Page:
Omicron has now pushed Delta entirely out of many parts of England as it is more easily transmitted, research shows.
The rapid spread of the varient has affected services in Liverpool, with Merseyrail switching to a reduced half-hourly timetable due to COVID hit staffing levels and three Liverpool hospitals have temporarily closed their doors to visitors.
The Wellcome Sanger Institute analysed more than 34,000 positive COVID-19 tests taken in the week to 1 January to determine which variant they were.
In more than 30 local authority areas, Omicron was the only variant found.
The number of Delta samples found across England has fallen dramatically in recent weeks - suggesting that Omicron cases are replacing rather than adding to those caused by Delta.
Here, we look at the percentage of Covid-19 infections which are estimated to be Omicron, according to Wellcome Sanger Institute data for the week to 1 January 2022.
St Helens: 98.3%
What is the World Health Organisation saying?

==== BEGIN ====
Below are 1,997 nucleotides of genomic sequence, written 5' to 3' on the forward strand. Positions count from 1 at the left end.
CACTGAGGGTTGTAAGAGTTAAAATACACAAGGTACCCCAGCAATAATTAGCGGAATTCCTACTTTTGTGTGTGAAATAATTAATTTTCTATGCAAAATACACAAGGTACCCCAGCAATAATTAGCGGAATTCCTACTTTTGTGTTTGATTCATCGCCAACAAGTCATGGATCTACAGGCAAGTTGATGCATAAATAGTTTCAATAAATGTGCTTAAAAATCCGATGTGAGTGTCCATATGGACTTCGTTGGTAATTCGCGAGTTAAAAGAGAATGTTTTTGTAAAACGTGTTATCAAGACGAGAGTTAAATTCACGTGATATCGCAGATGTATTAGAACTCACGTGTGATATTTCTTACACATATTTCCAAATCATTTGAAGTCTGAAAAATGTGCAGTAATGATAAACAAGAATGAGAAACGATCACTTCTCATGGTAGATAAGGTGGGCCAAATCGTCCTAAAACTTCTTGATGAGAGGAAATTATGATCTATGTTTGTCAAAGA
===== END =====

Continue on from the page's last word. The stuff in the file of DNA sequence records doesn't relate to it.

Dr Hans Henri Kluge, the WHO’s regional director for Europe, said the highly contagious variant had become “a new west-to-east tidal wave sweeping across the region, on top of the Delta surge that all countries were managing until late 2021”.
He said: “It is quickly becoming the dominant virus in Western Europe and it is now spreading into the Balkans.
“At this rate, the Institute for Health Metrics and Evaluation forecasts that more than 50% of the population in the region will be infected with Omicron in the next six to eight weeks.”
But Dr Kluge said death rates “remain stable and continue to be highest in countries with high Covid-19 incidence combined with lower vaccination uptake”.